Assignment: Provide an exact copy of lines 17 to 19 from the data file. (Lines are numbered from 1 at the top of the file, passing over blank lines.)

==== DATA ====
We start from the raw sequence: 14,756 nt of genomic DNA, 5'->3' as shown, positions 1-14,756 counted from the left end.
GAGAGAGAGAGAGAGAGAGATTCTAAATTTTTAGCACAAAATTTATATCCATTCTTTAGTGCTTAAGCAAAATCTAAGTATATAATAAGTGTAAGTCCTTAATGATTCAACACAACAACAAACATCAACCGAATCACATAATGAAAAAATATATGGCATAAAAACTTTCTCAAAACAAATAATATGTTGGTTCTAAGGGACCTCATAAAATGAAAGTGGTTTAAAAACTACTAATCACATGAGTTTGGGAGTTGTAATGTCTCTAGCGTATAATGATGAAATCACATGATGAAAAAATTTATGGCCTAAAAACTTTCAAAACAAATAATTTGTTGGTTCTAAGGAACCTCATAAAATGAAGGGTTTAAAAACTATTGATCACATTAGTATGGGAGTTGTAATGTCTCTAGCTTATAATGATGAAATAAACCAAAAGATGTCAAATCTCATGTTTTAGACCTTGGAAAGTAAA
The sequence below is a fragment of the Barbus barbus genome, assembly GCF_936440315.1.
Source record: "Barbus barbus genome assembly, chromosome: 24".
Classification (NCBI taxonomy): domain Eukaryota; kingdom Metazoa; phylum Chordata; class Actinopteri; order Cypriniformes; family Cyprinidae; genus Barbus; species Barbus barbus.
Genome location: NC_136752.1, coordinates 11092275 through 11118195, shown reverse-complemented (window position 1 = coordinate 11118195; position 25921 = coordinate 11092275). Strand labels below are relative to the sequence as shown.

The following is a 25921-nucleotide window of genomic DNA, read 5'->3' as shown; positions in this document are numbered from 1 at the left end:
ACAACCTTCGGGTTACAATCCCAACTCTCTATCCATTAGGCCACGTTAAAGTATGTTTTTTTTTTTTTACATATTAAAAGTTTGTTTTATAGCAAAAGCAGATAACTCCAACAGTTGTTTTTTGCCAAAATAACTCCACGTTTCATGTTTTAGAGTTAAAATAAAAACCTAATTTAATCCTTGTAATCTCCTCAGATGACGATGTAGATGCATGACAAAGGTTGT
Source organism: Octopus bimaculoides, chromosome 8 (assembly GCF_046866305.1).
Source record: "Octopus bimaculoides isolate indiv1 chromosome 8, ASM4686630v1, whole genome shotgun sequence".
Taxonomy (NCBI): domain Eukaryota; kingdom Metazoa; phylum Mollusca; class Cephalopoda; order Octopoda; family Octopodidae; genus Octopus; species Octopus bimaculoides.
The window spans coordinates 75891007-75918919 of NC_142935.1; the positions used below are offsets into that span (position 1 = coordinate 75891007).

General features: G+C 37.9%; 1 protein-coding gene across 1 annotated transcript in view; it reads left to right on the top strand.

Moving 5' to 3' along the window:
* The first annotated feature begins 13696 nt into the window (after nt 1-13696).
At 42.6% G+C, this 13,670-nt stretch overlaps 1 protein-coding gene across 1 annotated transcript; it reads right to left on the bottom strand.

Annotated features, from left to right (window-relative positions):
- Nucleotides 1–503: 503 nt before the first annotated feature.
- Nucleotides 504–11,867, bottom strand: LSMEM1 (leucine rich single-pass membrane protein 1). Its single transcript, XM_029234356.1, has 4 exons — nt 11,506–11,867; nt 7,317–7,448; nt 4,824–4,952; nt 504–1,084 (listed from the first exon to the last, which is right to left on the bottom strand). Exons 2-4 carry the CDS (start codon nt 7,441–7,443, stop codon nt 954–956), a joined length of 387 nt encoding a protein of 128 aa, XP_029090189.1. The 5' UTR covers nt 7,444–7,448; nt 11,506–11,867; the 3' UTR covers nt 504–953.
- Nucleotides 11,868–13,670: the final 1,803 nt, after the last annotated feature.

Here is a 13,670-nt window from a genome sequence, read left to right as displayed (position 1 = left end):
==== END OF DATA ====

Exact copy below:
Annotated features, from left to right (window-relative positions):
- Nucleotides 1–503: 503 nt before the first annotated feature.
- Nucleotides 504–11,867, bottom strand: LSMEM1 (leucine rich single-pass membrane protein 1). Its single transcript, XM_029234356.1, has 4 exons — nt 11,506–11,867; nt 7,317–7,448; nt 4,824–4,952; nt 504–1,084 (listed from the first exon to the last, which is right to left on the bottom strand). Exons 2-4 carry the CDS (start codon nt 7,441–7,443, stop codon nt 954–956), a joined length of 387 nt encoding a protein of 128 aa, XP_029090189.1. The 5' UTR covers nt 7,444–7,448; nt 11,506–11,867; the 3' UTR covers nt 504–953.